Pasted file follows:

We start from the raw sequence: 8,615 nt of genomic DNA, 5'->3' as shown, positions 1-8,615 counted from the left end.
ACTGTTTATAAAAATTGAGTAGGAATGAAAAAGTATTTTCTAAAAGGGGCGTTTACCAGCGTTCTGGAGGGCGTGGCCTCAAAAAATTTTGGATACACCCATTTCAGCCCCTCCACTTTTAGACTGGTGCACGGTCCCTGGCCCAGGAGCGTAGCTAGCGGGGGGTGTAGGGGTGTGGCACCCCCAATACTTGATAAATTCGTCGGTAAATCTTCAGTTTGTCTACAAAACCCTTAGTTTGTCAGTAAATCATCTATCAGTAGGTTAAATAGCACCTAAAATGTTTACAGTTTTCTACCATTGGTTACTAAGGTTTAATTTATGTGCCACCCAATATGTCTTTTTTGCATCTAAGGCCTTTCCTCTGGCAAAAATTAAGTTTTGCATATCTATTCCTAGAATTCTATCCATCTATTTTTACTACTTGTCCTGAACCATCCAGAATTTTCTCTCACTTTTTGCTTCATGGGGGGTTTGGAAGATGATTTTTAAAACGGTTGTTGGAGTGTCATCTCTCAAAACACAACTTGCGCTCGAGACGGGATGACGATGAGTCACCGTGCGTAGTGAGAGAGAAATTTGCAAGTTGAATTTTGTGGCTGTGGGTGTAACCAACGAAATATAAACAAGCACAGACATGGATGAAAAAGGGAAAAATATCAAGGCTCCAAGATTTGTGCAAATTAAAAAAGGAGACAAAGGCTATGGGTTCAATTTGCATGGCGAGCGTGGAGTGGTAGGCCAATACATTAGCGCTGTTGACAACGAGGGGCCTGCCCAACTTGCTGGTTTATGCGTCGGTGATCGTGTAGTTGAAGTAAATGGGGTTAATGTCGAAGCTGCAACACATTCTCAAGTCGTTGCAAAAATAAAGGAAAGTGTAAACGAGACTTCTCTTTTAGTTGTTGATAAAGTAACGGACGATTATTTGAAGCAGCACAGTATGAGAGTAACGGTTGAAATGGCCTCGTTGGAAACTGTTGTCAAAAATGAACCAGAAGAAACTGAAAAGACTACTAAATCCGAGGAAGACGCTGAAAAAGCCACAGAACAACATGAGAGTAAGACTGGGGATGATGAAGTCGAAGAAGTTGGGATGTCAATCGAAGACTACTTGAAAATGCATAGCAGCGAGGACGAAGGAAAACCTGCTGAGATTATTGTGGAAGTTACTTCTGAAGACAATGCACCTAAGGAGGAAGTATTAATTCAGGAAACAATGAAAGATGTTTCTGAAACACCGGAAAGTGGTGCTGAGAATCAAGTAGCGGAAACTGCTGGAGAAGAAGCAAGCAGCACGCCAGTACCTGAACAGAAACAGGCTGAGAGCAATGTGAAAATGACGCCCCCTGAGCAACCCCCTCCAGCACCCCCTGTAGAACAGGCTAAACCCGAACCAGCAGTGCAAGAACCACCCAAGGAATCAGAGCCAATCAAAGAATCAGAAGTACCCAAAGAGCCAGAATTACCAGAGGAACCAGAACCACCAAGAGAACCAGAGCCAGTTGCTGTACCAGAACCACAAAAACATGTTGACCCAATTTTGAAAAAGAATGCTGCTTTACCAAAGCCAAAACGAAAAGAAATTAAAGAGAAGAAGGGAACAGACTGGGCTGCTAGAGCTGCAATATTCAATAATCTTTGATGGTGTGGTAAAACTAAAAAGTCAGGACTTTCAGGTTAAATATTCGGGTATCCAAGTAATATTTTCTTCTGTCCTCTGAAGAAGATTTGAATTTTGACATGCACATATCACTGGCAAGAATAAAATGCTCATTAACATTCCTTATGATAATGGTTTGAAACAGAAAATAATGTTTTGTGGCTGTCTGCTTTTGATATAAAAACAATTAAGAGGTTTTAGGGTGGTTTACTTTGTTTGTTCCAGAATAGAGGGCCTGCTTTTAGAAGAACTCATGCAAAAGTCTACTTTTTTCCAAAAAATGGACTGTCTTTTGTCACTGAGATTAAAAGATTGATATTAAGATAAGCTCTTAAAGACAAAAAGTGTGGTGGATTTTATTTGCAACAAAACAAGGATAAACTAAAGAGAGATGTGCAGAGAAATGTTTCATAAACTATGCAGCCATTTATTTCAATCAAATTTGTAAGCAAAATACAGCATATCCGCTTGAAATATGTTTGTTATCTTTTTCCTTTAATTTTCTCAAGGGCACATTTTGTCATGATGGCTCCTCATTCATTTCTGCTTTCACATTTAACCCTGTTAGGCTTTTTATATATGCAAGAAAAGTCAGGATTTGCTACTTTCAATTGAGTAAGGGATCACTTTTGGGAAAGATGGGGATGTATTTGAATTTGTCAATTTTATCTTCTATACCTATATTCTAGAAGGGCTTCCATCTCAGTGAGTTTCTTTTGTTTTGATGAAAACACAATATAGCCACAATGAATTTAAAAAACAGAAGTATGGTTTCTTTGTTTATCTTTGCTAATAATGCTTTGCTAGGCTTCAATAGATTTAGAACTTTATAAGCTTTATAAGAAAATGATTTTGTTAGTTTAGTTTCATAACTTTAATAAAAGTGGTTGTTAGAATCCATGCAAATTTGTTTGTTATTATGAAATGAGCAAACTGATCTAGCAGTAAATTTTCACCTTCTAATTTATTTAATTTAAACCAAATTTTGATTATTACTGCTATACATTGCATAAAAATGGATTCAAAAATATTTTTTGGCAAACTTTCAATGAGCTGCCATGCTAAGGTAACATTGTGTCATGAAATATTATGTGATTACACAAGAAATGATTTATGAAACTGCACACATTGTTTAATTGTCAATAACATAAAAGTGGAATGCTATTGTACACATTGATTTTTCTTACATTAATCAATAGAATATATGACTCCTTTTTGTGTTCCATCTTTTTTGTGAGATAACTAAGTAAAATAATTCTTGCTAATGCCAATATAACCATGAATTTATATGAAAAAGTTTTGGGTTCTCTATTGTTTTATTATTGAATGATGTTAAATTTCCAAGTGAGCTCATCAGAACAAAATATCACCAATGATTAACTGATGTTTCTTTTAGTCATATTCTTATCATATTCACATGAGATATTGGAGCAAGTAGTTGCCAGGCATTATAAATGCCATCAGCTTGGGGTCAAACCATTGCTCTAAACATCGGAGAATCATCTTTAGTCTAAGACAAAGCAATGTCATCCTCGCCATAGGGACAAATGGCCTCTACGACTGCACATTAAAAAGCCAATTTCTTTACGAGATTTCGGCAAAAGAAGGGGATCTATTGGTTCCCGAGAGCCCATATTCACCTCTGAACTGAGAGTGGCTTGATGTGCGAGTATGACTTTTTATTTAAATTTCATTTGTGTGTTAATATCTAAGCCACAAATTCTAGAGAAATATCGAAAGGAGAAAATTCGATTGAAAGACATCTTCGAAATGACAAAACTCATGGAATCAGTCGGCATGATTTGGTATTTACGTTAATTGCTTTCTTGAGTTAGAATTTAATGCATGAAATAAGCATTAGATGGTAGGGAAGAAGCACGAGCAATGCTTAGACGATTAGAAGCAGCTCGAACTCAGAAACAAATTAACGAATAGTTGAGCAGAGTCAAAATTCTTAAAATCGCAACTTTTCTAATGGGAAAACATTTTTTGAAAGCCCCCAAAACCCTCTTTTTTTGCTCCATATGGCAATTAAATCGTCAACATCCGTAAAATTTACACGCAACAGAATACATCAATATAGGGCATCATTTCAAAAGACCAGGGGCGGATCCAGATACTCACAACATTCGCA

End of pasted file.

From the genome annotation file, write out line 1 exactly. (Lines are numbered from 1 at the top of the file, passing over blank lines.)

We start from the raw sequence: 8,615 nt of genomic DNA, 5'->3' as shown, positions 1-8,615 counted from the left end.